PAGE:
Applicants selected by NSF will participate in the Ideas Lab workshop, building collaborations and refining ideas. Organizing NSF Program Directors will select up to 6 qualified persons to serve as Mentors during the workshop. This group will also comprise individuals who will be barred from receiving any research funding through, or in any other way collaborating on, the Ideas Lab. These individuals will be subject matter experts from diverse disciplines pertinent to the topic of the Ideas Lab. One of the Mentors will act as the Director of the workshop and will be responsible for leading the activities of the Mentors.

Anonymous real-time peer review involving the participants and the Mentors will be incorporated into a workshop format, providing iterative constructive feedback during the development of project ideas. The workshop will use a team of facilitators to guide the creation of interdisciplinary teams and the creative development of ideas, and to ensure that the workshop progresses in a productive manner. At the end of the workshop, the Mentors will provide a consensus report summarizing their evaluation of each project idea. The recommendations of the Mentors are advisory to NSF. Informed by their advice, within seven to fourteen days following the workshop, NSF Program Directors will consider which projects to invite for submission as full proposals. At their discretion, NSF Program Directors may invite some, all or none of the Ideas Lab projects for submission to NSF as full proposals. NSF Program Directors will issue written invite/not invite full proposal decisions to the Ideas Lab participants with instructions to submit invited full proposals to NSF by May 13, 2019. These invited full proposals must be prepared according to standard NSF Proposal & Award Policies & Procedures Guide.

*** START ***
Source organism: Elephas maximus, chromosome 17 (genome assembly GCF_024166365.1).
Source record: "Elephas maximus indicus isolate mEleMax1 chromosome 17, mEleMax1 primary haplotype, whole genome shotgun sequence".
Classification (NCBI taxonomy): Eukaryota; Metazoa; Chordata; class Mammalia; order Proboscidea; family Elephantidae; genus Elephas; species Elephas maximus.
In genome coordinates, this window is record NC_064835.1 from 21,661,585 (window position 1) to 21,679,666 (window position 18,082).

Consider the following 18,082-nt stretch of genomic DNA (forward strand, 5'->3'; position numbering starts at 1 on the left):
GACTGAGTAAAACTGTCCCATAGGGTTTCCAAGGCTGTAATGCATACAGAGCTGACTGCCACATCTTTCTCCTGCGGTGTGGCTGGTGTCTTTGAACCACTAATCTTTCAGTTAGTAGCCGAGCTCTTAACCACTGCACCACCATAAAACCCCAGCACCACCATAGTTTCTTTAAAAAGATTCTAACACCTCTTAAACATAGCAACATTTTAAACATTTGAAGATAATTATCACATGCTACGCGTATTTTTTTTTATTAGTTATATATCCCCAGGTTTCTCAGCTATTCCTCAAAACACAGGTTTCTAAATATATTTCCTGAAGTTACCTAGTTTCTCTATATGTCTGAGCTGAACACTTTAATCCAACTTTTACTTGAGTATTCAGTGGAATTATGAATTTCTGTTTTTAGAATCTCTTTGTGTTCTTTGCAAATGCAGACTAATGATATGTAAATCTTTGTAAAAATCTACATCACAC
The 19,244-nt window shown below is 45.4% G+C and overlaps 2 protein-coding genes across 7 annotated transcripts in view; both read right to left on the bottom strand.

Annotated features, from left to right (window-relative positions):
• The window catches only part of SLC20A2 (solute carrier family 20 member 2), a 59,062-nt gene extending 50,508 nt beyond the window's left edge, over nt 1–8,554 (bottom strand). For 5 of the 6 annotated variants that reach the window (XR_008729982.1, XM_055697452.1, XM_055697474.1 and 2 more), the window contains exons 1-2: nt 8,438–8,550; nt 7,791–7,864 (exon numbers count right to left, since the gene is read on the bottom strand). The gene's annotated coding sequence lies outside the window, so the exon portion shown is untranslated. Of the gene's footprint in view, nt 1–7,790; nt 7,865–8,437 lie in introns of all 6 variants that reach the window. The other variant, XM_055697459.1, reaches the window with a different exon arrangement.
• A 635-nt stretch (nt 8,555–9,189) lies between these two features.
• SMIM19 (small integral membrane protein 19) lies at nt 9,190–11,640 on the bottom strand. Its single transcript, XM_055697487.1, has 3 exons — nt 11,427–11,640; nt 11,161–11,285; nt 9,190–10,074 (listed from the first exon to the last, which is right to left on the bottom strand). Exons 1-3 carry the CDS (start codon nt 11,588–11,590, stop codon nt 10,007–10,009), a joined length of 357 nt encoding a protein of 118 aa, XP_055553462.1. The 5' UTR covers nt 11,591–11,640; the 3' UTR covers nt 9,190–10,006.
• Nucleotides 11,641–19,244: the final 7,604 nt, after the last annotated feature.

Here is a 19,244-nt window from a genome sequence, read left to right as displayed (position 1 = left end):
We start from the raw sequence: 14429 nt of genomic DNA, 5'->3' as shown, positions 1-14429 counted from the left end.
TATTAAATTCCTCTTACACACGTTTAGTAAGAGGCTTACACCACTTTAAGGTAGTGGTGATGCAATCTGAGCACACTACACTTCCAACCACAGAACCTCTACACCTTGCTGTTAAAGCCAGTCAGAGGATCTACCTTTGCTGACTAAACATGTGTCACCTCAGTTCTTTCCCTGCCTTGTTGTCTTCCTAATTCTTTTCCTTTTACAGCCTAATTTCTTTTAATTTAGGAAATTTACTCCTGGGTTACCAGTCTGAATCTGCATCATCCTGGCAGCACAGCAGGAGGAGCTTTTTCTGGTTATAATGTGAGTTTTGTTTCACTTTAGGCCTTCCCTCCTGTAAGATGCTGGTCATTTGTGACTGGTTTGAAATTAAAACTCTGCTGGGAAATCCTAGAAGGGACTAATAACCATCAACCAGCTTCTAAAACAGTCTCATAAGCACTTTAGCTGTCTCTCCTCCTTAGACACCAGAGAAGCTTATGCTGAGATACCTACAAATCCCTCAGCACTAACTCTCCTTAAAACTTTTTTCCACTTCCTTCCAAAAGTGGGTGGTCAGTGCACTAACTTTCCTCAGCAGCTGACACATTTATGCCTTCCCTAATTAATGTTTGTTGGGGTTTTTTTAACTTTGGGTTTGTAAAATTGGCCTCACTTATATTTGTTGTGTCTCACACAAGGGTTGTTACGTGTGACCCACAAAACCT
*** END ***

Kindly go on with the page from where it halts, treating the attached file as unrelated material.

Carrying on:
It is anticipated that these full proposals developed through the Ideas Lab workshop will feature the following:

  • Novel, highly multidisciplinary research projects, clearly reflecting the distinctive opportunity for creating such projects that the Ideas Lab mechanism provides;